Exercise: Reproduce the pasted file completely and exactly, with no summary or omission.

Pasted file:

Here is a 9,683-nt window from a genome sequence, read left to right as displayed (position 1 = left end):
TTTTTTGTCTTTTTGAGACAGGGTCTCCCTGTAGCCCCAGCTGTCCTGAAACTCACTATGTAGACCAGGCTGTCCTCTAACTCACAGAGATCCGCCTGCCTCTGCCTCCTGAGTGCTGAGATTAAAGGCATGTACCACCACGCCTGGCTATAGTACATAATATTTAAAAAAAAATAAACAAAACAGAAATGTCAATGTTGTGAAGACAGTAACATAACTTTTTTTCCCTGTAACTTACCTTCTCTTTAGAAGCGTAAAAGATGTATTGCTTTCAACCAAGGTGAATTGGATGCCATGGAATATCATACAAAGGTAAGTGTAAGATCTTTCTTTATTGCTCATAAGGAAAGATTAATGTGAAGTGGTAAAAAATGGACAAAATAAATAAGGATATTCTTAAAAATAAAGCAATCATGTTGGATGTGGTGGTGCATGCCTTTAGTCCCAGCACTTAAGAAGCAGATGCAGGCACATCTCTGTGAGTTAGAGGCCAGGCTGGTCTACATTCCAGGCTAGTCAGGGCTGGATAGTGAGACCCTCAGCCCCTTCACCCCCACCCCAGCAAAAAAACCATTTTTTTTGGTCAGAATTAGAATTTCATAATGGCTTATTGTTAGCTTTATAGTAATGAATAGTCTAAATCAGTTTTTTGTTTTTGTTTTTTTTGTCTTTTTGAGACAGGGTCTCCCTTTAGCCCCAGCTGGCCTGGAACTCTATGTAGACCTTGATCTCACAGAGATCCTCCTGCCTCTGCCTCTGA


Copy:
Here is a 9,683-nt window from a genome sequence, read left to right as displayed (position 1 = left end):
TTTTTTGTCTTTTTGAGACAGGGTCTCCCTGTAGCCCCAGCTGTCCTGAAACTCACTATGTAGACCAGGCTGTCCTCTAACTCACAGAGATCCGCCTGCCTCTGCCTCCTGAGTGCTGAGATTAAAGGCATGTACCACCACGCCTGGCTATAGTACATAATATTTAAAAAAAAATAAACAAAACAGAAATGTCAATGTTGTGAAGACAGTAACATAACTTTTTTTCCCTGTAACTTACCTTCTCTTTAGAAGCGTAAAAGATGTATTGCTTTCAACCAAGGTGAATTGGATGCCATGGAATATCATACAAAGGTAAGTGTAAGATCTTTCTTTATTGCTCATAAGGAAAGATTAATGTGAAGTGGTAAAAAATGGACAAAATAAATAAGGATATTCTTAAAAATAAAGCAATCATGTTGGATGTGGTGGTGCATGCCTTTAGTCCCAGCACTTAAGAAGCAGATGCAGGCACATCTCTGTGAGTTAGAGGCCAGGCTGGTCTACATTCCAGGCTAGTCAGGGCTGGATAGTGAGACCCTCAGCCCCTTCACCCCCACCCCAGCAAAAAAACCATTTTTTTTGGTCAGAATTAGAATTTCATAATGGCTTATTGTTAGCTTTATAGTAATGAATAGTCTAAATCAGTTTTTTGTTTTTGTTTTTTTTGTCTTTTTGAGACAGGGTCTCCCTTTAGCCCCAGCTGGCCTGGAACTCTATGTAGACCTTGATCTCACAGAGATCCTCCTGCCTCTGCCTCTGA